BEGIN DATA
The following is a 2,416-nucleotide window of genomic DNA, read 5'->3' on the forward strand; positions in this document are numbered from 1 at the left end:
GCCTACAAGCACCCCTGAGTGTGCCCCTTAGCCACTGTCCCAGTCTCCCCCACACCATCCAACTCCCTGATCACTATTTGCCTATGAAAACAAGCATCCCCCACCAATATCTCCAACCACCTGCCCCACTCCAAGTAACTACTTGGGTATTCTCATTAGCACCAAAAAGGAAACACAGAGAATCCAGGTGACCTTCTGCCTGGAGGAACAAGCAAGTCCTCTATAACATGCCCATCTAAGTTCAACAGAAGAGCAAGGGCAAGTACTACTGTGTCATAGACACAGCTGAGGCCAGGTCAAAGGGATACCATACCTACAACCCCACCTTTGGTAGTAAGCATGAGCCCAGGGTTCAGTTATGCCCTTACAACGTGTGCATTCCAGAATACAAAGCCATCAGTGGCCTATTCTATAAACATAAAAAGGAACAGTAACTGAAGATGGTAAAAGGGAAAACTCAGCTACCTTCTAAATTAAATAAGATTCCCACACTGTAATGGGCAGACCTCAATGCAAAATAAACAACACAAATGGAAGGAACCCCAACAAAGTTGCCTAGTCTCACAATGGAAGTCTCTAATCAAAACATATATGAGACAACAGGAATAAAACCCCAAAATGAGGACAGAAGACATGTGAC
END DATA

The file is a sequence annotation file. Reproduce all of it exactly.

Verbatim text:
The following is a 2,416-nucleotide window of genomic DNA, read 5'->3' on the forward strand; positions in this document are numbered from 1 at the left end:
GCCTACAAGCACCCCTGAGTGTGCCCCTTAGCCACTGTCCCAGTCTCCCCCACACCATCCAACTCCCTGATCACTATTTGCCTATGAAAACAAGCATCCCCCACCAATATCTCCAACCACCTGCCCCACTCCAAGTAACTACTTGGGTATTCTCATTAGCACCAAAAAGGAAACACAGAGAATCCAGGTGACCTTCTGCCTGGAGGAACAAGCAAGTCCTCTATAACATGCCCATCTAAGTTCAACAGAAGAGCAAGGGCAAGTACTACTGTGTCATAGACACAGCTGAGGCCAGGTCAAAGGGATACCATACCTACAACCCCACCTTTGGTAGTAAGCATGAGCCCAGGGTTCAGTTATGCCCTTACAACGTGTGCATTCCAGAATACAAAGCCATCAGTGGCCTATTCTATAAACATAAAAAGGAACAGTAACTGAAGATGGTAAAAGGGAAAACTCAGCTACCTTCTAAATTAAATAAGATTCCCACACTGTAATGGGCAGACCTCAATGCAAAATAAACAACACAAATGGAAGGAACCCCAACAAAGTTGCCTAGTCTCACAATGGAAGTCTCTAATCAAAACATATATGAGACAACAGGAATAAAACCCCAAAATGAGGACAGAAGACATGTGAC